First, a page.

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The song follows a narrative style for most of 5 verses, with Eazy E himself as the protagonist for the first three and part of the fourth, which then segues to another group, primarily 'Kilo-G', who made an appearance as a side character in the first verse. The first three verses, and again part of the fourth are in first person view from Eazy, roughly of the course of a day, then he switches to a third person reporting on events, which by all practical measure must have occurred sometime after the events of the day. Rather than taking the story through a typically conflict-climax-resolve type of story, the verses, loosely connected, are more of a meandering through the day in the life of a 'boy' in the 'hood', or can be even be seen as independent vignettes. The events and state of mind of the narrator in the transitions between verses is not consistent, which could be heard as the events not being part of a comprehensive story, or could actually be reinforcing the detached attitude the song's subject would have about observing or perpetrating violent events.

The chorus is only thematically related to the events in the song, expanding upon the description of the 'boys' in the 'hood' for an unacclimated listener. In a prologue, not included in all edits of the song, starts the event of the day.


In a prologue, not included in the original release of the song on N.W.A. and the Posse, the events of the day start with waking up late in the day at a location unrevealed to the listener, but a plan to depart to Compton, California in short time. Eazy expresses a desire to drink alcohol to a point of inebriation, relating that to concerns from his mother about the company he is keeping. Outside of his house, young men are indicating gang affiliation with the use of gang signs. Eazy arms himself with a MAC-10 pistol and brandishes it, and the presumed gang members move along. He gets into his car, identified as a 'fo' (four) (later identified as a 1964 Chevrolet Impala) and describes his use of a height adjustable suspension and an Alpine brand audio system. Eazy then breaks the fourth wall somewhat, describing playing the track Gangsta Gangsta from his group's N.W.A. 1988 album, then goes meta and announces he playing his own song, which is in fact the rest of the original version of Boyd-n-the-Hood.

In the first verse (originally, later preceded by a prologue), Eazy describes cruising in his 'six-fo', a 1964 Chevrolet Impala, interacting with neighborhood women whom he labels with derisiveness. He goes to a park with a goal of learning of any new and developing events, and encounters persons there playing basketball. At some point later, another character 'Kilo-G' arrives, possibly as a Chekhov's Gun for his later involvement in events. He is driving a Chevrolet El Camino and declares a consuming view of the crime of grand theft auto.

In the second verse, Eazy learns from another person, 'Donald B', that a friend, 'JB' is using narcotics, specifically is Freebasing an unnamed substance. Eazy's friendship with JB has been strained since he caught him attempting theft of an Alpine brand car audio component. He attempts to reconcile with JB. JB brandishes a .22 caliber weapon, but is not aware of Eazy's posession of a 12 gauge shotgun. He kills JB, an event that appears on the front page of the Los Angeles Times.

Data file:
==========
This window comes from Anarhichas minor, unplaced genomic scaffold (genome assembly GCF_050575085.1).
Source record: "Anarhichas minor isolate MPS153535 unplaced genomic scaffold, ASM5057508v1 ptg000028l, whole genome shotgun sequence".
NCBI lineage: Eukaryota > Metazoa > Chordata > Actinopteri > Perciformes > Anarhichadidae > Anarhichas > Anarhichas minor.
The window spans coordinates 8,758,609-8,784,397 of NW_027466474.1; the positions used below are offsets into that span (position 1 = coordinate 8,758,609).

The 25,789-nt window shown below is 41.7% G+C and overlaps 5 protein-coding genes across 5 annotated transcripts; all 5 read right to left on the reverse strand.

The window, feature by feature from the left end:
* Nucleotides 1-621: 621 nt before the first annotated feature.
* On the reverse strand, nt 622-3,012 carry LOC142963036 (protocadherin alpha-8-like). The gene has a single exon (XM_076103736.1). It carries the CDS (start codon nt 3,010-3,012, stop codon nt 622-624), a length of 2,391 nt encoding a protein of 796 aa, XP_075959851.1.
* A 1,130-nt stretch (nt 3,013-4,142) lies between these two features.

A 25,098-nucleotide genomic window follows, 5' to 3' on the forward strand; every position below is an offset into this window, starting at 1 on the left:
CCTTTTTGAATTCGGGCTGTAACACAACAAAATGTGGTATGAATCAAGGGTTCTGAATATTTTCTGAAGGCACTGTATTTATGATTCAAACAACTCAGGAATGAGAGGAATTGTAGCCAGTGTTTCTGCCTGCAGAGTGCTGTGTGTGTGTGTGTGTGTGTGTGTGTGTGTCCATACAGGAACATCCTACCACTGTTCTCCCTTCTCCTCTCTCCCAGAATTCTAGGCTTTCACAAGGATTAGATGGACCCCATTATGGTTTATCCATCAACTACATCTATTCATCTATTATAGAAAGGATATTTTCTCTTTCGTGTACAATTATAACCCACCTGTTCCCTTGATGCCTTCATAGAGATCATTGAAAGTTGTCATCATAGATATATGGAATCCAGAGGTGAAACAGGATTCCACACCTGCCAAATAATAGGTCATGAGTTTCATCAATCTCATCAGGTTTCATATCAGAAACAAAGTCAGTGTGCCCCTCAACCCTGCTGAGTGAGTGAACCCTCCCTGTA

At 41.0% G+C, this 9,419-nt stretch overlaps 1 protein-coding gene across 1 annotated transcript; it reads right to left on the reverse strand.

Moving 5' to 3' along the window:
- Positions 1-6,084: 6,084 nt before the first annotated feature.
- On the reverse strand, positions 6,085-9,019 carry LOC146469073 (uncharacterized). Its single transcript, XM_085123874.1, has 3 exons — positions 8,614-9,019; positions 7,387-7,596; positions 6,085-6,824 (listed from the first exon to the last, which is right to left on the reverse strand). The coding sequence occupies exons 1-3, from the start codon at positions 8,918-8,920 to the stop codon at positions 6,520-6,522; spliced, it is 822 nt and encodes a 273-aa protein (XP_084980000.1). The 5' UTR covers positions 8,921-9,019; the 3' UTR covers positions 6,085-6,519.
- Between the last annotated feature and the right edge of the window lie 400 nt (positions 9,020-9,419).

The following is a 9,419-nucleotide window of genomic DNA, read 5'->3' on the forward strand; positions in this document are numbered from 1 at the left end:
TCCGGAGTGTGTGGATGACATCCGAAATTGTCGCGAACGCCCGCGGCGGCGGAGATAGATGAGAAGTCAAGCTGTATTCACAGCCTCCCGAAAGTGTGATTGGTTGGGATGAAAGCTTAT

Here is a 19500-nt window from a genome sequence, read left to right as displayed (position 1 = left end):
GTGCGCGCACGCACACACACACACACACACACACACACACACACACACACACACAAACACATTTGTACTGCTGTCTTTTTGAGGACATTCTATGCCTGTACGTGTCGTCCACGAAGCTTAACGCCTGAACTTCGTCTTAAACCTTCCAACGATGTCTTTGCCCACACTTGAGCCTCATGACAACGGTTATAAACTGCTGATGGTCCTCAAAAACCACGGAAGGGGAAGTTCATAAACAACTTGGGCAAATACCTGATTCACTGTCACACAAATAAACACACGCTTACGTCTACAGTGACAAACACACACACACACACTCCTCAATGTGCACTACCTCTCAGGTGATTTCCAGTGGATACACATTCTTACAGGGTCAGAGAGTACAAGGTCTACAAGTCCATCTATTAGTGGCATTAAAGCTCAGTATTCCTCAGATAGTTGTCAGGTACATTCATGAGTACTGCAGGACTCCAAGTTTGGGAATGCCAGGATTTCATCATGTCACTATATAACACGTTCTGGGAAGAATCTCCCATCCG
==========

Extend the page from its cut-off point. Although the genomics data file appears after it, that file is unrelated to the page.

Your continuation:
The third verse has Eazy in a state of boredom, and further going to places where his friends are. He starts consuming alcohol, starting with a 40 ounce of Olde English 800. His interest turns to seeking the sexual companionship of a female romantic interest. Arriving at her home, the two proceed to argue, which turns violent and results in Eazy striking the woman. The woman's father is also at the home, and loudly expresses discontent. Eazy throws a boxing style punch and renders the man unconcious. The father's advanced age is noted.

The fourth verse starts to deviate from the style in the song thus far. Consistent with his earlier consumption of alcohol, Eazy's driving style varies from aggressive to controlled. Nonetheless, an auto accident occurs, with the 1964 Impala strking a utility pole. He notes he can afford to simply purchase another at his convenience and proceeds to walk home. During the walk home, he observes a car driven by a new character 'Kat', and in the passenger seat 'Kilo-G', who interacted with eazy during earlier events at a park. This car makes U-turn and the car is pulled over by undercover police, who are driving a Chevrolet Nova. 'Kat' sustained injuries from the officers as he resisted arrest, in an apparent reaction to the damage to an item his Guess brand clothing during the arrest. Eazy, still observing the events, but reporting as a third person, notes that the incident will be 'Kilo-G's fourth violation of the law, and posits that Kilo-G will be incarcerated for some time.

First person narration than ensues in the fifth verse, as Eazy attempts to post bail for the two suspects, but discovers the court has refused it due to their conduct in the county jail. The next line describes the appearance of the two suspects in court, but it is unclear if Eazy is personally observing this, or has shifted to the role of third person narrator. Kilo-G has a bout of flatulence and the disruption is noted by the judge. Kilo-G received a six year sentence, but is unemotional about the term. He yells out in alarm, to which a previous unknown accomplice, 'Suzi' enters the court bearing a Uzi submachine gun. She is quickly neutralized by police without injury. The verse ends noting that both Suzi and Kilo-G are each incarcerated for the crime of attempted murder.

Storyline Analysis[edit]